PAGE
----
“Assemblywoman Pamela Lampitt has shown consistent leadership in addressing the needs of New Jersey school students. She again demonstrates that leadership today by addressing a critical issue affecting the quality of education for those students: the lack of qualified candidates for teaching and professional support positions,” said Dr. Richard Bozza, executive director of the New Jersey Association of School Administrators. “The bills introduced today are derived from recommendations made by the New Jersey Association of School Administrators and a state task force created by Gov. Murphy. These legislative proposals, if enacted, will greatly assist in identifying, recruiting and supporting new educators as well as retaining current educators in their positions. NJASA supports these proposals and thanks Assemblywoman Lampitt for her initiative in addressing this critical need.”

“NJPSA applauds Assemblywoman Lampitt for the concrete, proactive legislative steps she is taking to address the educational staffing shortages facing our state,” said Karen Bingert, NJPSA executive director. “As school leaders charged with hiring our teachers, counselors and school staff, we commend the momentum that this legislative package brings to promote the education profession and ensure that practical, timely and meaningful steps are taken to keep our schools fully staffed by the best teachers. Our students deserve nothing less, and the time for innovative, collaborative, out-of-the-box solutions is now.”

“The educator shortage crisis is at a breaking point, and we must move urgently to get excellent teachers in every classroom in New Jersey. Removing unnecessary, costly barriers such as the Praxis Core requirement is critical to diversifying the educator workforce,” said Harry Lee, president and CEO of the New Jersey Public Charter Schools Association. “Public education stakeholders are united behind the need for immediate action, and we thank Chairwoman Lampitt for her leadership on these bills to alleviate the teacher shortage.”

“I commend Chairwoman Lampitt for her focus on the educator shortage and her leadership in pushing these bills forward,” said Sean M. Spiller, president of NJEA. “This is a complex problem that does not have a single solution. Each of these bills, in its own way, has the potential to help address the shortages. While more will be needed to fully meet the needs of New Jersey’s students, we are pleased to see these bills moving. We hope this helps create the momentum to do even more to address this crisis.”

“New Jersey, like many states in our nation, is facing a teacher shortage due to veteran teachers leaving the profession and a lack of students in the teacher pipeline,” said Donna M. Chiera, president of AFTNJ. “The incentives in the legislation being introduced by Assemblywoman Lampitt and her colleagues are important to colleges and universities as they visit high schools to recruit our next generation of teachers. AFTNJ looks forward to seeing Gov. Murphy sign these bills into law.”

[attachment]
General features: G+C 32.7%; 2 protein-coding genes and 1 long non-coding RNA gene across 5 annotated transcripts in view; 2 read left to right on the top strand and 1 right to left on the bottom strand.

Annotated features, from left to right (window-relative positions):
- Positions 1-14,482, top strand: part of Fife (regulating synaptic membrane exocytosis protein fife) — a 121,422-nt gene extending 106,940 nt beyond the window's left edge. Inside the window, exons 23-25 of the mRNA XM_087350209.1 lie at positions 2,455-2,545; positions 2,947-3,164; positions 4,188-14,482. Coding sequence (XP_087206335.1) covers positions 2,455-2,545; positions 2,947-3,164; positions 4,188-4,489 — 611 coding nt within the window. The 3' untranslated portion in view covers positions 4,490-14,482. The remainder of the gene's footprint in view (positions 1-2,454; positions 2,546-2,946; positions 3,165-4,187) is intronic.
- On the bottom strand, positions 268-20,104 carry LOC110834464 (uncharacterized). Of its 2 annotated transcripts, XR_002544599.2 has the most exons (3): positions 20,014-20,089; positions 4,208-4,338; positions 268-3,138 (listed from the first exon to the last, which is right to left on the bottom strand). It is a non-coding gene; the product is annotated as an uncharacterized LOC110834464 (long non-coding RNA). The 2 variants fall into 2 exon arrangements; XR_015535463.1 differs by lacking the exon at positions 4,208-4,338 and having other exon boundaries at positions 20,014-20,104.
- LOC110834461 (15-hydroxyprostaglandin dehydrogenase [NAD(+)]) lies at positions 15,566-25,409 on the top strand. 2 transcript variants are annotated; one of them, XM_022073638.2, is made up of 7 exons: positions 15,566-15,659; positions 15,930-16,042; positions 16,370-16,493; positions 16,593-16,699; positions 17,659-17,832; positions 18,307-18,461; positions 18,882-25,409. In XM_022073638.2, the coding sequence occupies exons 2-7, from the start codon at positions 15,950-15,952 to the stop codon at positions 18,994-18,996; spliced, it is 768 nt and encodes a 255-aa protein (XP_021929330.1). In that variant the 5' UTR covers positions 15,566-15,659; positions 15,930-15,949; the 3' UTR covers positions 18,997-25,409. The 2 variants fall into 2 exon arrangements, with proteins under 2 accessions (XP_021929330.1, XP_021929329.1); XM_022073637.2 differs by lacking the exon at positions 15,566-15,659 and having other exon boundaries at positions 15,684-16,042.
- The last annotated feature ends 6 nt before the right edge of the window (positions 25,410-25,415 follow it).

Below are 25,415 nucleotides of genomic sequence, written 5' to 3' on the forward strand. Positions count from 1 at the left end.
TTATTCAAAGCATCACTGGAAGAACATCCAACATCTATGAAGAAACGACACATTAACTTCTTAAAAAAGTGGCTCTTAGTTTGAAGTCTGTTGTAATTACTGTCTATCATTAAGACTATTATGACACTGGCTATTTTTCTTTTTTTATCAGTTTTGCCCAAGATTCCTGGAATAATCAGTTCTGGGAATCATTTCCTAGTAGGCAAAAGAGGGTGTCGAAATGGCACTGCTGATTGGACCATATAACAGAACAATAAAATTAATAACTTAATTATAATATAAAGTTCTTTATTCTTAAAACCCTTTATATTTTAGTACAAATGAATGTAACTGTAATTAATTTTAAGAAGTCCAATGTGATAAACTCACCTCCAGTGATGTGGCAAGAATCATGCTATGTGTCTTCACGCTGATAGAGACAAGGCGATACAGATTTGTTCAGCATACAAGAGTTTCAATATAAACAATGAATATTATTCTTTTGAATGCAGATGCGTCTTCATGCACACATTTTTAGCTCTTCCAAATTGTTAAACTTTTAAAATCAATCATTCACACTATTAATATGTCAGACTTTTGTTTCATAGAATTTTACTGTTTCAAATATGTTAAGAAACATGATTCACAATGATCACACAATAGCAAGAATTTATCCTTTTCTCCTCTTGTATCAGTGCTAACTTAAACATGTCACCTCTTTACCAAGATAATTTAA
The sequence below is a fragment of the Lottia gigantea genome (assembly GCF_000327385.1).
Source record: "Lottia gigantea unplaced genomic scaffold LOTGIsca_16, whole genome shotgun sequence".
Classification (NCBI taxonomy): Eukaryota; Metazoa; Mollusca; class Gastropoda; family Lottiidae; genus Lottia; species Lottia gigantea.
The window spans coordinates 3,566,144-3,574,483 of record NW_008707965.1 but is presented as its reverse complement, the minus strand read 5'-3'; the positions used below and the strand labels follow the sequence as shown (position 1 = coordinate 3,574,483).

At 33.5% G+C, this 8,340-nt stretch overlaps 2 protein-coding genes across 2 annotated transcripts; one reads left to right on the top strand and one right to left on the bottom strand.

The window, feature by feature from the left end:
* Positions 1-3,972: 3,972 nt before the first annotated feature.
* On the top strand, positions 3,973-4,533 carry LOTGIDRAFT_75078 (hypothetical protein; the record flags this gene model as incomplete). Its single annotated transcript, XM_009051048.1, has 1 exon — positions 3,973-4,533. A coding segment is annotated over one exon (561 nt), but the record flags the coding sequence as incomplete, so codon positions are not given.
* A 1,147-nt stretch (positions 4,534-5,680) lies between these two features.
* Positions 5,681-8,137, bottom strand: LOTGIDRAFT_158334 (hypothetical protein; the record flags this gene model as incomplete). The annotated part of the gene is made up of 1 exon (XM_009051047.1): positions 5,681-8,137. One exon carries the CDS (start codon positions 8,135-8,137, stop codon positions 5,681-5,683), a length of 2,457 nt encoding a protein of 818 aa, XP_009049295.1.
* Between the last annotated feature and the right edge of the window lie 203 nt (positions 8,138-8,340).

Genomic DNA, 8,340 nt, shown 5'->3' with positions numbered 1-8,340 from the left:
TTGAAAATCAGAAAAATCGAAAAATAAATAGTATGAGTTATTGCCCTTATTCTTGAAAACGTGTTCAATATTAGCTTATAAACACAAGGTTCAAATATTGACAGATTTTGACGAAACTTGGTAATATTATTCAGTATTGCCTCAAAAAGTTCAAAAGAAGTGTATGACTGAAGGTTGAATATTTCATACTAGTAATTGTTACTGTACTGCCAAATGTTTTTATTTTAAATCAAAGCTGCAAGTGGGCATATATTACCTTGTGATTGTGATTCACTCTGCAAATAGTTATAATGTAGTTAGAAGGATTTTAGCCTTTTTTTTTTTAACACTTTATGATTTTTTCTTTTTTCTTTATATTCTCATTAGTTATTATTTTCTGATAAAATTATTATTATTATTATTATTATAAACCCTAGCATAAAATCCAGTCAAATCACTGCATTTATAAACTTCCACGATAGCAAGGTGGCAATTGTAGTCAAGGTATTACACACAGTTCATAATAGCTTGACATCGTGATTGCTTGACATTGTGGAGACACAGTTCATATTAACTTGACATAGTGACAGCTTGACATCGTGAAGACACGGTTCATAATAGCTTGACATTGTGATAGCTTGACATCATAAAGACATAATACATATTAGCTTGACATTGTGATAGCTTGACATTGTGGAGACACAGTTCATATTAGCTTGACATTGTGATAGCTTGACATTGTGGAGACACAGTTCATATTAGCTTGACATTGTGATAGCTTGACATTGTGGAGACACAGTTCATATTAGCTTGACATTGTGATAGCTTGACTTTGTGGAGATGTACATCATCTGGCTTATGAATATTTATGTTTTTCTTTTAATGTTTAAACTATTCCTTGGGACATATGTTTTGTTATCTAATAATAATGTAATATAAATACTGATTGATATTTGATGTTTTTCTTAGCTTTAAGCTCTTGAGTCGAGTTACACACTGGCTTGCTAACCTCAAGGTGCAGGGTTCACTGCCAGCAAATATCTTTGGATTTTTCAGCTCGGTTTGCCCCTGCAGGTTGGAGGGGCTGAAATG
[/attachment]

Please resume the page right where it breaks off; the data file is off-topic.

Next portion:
The package includes the bills:

  • A-5416: Requires the State Board of Education to authorize an alternate route to expedite teacher certification of persons employed as paraprofessionals in school districts.
  • A-5417: Prohibits limiting the number of county college credits that may be applied toward educator preparation program and teacher certification requirements.
  • A-5418: Establishes the Teacher Certification Reimbursement Fund in DOE to reimburse certain teachers for costs associated with certification.
  • A-5419: Removes obstacles to teacher certification for certain teachers.
  • A-5420: Establishes the New Jersey Student Educator Stipend Program.
  • A-5421: Directs the State Board of Education to authorize issuance of new endorsements in certain fields.
  • A-5422: Permits teachers and professional staff members who provide special services, who retired from TPAF to return to employment for up to two years without reenrollment in TPAF if employment commences during the 2023-2024 school year.
  • A-5423: Expands the eligibility for NJCLASS Teacher Loan Redemption Program.
  • A-5424: Provides a deduction from gross income of $500 for full-time educators and paraprofessionals and $350 for part-time educators and paraprofessionals.
  • A-5425: Requires the State Board of Education to reduce clinical practice requirements for certain teacher candidates.
  • A-5426: Establishes New Jersey Student Educator Tuition Remission Program.
  • A-5427: Prohibits the commissioner of education from approving certain tests for teacher certification candidates with extended retake waiting periods.

Following the announcement, the Assembly Education Committee met to advance seven of the measures: A-5416, A-5417, A-5418, A-5419, A-5420, A-5421 and A-5422. A full rundown of those measures, along with any other State House Activity from last week, can be found here.

To view the full text of any of the bills summarized above, please visit the New Jersey Legislature’s website.